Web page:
# Couple PCA plot and clusters to labels

I am trying my first 'project' concerning machine learning and I am a bit stuck. However, I am not sure if it's even possible but here goes my question.

What I want to achieve is clustering user groups based on the amount of visits a user does on a certain website. So I started out with this feature matrix:

USER    abc.be  abc.be/a    abc.be/b    xyz.be  xyz.be/a
123      0        0           0            0      1
456      1        0           1            0      0
789      2        3           1            0      0
321      1        0           1            0      1
654      1        1           1            1      1
987      0        1           0            3      0


So I got in this example 5 features (my 5 different websites). So then I used PCA to come to 2 dimensions, so I could plot it and see how it went.

My feature matrix (in my example) is 5 columns * 6 rows.

My PCA matrix is 2 columns * 6 rows.

I came to this plot (please note that this plot uses different data then the example but the idea is the same)

The green points are my PCA points The red circles are my K-Means centroids.

But the part I am struggling with is this: so I got my clusters (red circles) but how can I use this to say:"Looks like most users go to either site A or site B)?

So how can I couple my clusters to a feature label from my feature matrix?

Or how does one approach this?

Any help is appreciated :)

• Please post your PCA matrix which maps your data to PCA vectors. I'd like to figure out what the two paths mean.
– Pete
Mar 17, 2015 at 20:56

So how can I couple my clusters to a feature label from my feature matrix?

Principal Components are not intuitive features. What seems common here is to cluster users based on PCs and investigate clusters based on original features afterward i.e. extract different clusters and plot data based on different subsets of features and use different colors for different clusters. It might give you some intution.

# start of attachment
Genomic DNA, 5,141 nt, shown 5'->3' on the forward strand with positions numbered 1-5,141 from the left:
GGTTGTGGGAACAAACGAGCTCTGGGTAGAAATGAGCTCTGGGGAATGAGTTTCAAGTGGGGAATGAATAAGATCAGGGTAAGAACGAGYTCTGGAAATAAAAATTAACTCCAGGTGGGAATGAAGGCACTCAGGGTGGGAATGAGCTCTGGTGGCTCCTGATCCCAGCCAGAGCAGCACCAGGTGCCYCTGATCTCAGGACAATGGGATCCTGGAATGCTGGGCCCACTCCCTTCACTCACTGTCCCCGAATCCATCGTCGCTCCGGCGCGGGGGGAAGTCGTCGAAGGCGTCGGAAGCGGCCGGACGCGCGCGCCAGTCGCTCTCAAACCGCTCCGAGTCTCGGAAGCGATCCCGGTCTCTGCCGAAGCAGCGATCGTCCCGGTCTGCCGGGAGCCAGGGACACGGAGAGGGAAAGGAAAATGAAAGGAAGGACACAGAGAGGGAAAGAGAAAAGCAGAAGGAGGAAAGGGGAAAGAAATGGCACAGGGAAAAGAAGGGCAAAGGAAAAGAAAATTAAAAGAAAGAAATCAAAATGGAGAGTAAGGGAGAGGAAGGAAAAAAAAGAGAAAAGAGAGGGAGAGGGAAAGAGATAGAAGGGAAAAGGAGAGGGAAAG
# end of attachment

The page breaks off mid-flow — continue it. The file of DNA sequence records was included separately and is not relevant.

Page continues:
These two paths can be seen in many PCA results where the information varies with e.g time.

For instance in your case a beginner user visits less than an old one and the number of new users are most probably higher than old ones so data will be more dense around origin and far it gets from the origin less dense it becomes. Such a phenomenon affects your PCs as well so you'll see some paths along different lines in PC space.

Hope it helps :)

I am not sure about what you are trying to do. But generally speaking, you can look at this paper for the relation between k-means clustering and PCA, especially Theorem 3.3.

I think you are trying to see which original (not PCA) features contribute to which cluster users fall into, yes?

First, be aware that you just reduced the dimensionality of a 5d dataset down to 2d. You need to be careful of how much variance of the data you just threw away by projecting it into 2d. You can easily calculate this. If your 2d features account for 95% of the variance of the data, then great! You've got some valid insights about which features are important. If lower, like say 40%, then not so much.

(From a qualitative standpoint, just plot the clusters with different colors. That will give you some idea of how much variance you threw away - if the clusters look contiguous and not a lot of mixing, then qualitatively, you didn't throw away too much variance.)

Second, realize that in order to intuit on which original feature values contribute to which clusters, you'll need to use the original features.

The real answer to your question is that after that you should 1) cluster in 5d, 2) use a classifier, and 3) see the important features using 5d feature vectors. This is critical because in 2d, just because you might have kept most of the variance doesn't mean that last bit might have contained very discriminatory (read: important) information that might improve your underlying clustering error and give you a much more accurate answer. Most importantly, the feature importance will be computed on the actual features, not the PCA linear-combination features which don't translate directly to single site visit histories.

Hope that helps.

Take the cluster centers and project them back to the original feature vector using the inverse transform of your PCA. That gives you an intuition of what the clusters represent. As a second step you can take all original feature vectors that were assigned to one cluster and calculate histograms on each feature dimension. This will give you a feeling of in-cluster variation and cluster boundaries along the original feature dimensions.